After never starting a game at Iowa, Aaron Mends (pictured, blocking punt) had earned a starting job at outside linebacker during practice this spring. With football being the cruel mistress that it can be at times, the Hawkeyes announced Friday night that Mends “will miss an extended period of time due to injury.” The program offered no details as to the specific nature of the injury, although it’s believed to involve the knee.
According to the school’s release, the fifth-year senior suffered the injury during the final week of Iowa’s spring drills.
Mends was a three-star member of the Hawkeyes’ 2014 recruiting class. He was the highest-rated linebacker in Iowa’s class that year.
After taking a redshirt as a true freshman, Mends has played in 38 games the past three seasons. A baker’s dozen of those appearances came during the 2017 season.
We’re less than a week away from former college players officially finding out their new homes with the start of the 2018 NFL Draft and the excitement is palpable no matter if you’re a Cleveland Browns fan or somebody who dons the cardinal and gold of USC.
Naturally this is a big deal for the players’ former programs as well and their recent head coaches will be taking full advantage of the marketing opportunity to future recruits by stopping by the draft itself at AT&T Stadium for the festivities. The NFL released a list of 14 college football coaches and one recent one on Friday as being confirmed to attend the event and there are a few notable names beyond the big ones we’re used to seeing every year:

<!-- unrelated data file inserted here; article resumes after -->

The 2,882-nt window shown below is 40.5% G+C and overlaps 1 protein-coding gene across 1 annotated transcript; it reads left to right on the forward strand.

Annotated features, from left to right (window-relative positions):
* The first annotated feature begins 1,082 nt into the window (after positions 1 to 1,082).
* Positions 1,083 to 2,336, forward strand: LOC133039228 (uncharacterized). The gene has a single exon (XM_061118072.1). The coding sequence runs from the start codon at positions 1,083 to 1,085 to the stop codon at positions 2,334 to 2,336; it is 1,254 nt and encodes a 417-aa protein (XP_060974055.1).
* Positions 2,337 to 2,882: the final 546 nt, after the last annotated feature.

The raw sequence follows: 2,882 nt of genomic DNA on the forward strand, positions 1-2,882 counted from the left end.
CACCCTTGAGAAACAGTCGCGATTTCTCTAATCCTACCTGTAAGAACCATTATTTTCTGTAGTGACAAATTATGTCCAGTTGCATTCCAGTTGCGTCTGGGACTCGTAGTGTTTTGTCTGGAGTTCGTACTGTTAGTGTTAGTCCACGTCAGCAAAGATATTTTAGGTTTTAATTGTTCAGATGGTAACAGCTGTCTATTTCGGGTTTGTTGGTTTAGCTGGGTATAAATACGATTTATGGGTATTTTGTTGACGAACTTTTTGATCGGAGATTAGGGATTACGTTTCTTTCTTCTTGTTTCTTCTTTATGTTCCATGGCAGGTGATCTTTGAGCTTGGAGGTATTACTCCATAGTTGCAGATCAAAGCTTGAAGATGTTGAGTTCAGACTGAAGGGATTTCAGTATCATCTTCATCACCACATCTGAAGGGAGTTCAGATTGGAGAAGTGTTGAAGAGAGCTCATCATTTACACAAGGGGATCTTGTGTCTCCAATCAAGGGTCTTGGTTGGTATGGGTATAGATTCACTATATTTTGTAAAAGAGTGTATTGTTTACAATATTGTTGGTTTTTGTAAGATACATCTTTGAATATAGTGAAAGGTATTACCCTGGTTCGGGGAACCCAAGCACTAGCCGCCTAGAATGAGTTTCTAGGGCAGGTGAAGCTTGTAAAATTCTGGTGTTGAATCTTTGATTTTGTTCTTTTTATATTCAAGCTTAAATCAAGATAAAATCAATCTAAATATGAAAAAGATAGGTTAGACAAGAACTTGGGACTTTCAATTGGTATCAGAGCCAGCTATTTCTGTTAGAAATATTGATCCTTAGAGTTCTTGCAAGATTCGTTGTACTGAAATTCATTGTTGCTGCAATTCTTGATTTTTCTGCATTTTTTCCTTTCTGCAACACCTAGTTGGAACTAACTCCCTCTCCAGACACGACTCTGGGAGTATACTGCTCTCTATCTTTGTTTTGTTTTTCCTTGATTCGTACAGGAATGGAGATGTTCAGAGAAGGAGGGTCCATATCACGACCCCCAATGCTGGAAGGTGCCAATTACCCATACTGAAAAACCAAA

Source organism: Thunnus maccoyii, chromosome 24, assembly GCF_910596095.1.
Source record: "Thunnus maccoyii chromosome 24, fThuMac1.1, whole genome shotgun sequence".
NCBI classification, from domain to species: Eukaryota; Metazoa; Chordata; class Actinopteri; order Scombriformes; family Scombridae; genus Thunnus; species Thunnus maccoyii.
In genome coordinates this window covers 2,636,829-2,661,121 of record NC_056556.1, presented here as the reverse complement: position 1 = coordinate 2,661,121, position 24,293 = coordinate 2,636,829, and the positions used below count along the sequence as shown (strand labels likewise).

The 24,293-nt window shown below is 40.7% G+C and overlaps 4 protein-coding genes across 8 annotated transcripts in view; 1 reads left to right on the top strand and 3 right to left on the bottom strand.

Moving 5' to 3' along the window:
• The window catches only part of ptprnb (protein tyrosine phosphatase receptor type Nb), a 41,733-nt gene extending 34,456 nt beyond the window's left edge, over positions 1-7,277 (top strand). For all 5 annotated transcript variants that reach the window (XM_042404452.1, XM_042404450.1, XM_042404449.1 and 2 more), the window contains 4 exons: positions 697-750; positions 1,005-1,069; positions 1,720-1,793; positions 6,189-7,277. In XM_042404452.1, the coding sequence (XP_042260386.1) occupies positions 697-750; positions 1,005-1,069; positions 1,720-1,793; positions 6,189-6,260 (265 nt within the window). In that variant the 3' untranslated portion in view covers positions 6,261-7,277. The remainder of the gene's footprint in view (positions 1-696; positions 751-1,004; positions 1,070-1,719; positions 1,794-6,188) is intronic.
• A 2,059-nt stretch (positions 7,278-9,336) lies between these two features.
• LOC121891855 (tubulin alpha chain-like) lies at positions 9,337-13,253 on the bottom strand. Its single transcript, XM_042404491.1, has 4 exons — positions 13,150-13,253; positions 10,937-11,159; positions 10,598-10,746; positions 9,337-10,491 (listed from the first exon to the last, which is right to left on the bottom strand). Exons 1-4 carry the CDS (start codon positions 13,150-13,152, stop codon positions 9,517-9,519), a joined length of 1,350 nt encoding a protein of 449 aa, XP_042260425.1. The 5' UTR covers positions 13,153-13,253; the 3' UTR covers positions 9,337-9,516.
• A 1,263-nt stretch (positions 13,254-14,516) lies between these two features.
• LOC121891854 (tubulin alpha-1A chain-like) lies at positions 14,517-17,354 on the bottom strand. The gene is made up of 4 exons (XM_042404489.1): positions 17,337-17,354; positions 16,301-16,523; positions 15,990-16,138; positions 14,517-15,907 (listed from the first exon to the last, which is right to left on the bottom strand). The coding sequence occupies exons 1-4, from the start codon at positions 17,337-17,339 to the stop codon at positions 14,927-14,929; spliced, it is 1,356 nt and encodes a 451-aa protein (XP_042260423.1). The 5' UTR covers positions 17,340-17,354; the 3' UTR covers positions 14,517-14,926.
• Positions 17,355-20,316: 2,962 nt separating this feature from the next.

In addition, Stanford head coach David Shaw will serve as a draft analyst on NFL Network for a seventh year in a row and even ESPN’s College GameDay is getting involved with a pregame show outside the stadium they are quite familiar with from big games over the years.
Georgia’s injury luck this spring isn’t getting much better as the defending SEC champions move toward their annual G-Day spring game over the weekend.
Head coach Kirby Smart confirmed with reporters after Thursday’s practice that sophomore defensive back Mark Webb suffered a knee injury earlier in the week and tore his meniscus. He already had the knee scoped and is expected back before fall camp after the rather minor procedure.
Webb originally landed in Athens as a wideout but made the move to the secondary just as the season was getting going. He appeared in 13 games in 2017, mostly on special teams, but was expected to challenge for one of the starting spots at cornerback heading into the upcoming campaign.
The absence of Webb in the lineup for the final week of spring adds to a growing list of injuries for the team during practice as they do a little bit of roster building toward the future. Receiver Michael Chigbu’s career may be over due to lingering injuries and defensive back Divaad Wilson tore his ACL not long after enrolling this semester.
Safe to say that G-Day on Saturday might not be as physical as Smart and the coaching staff would otherwise like as a result of trying to keep the team healthy as they prepare to head into a big offseason.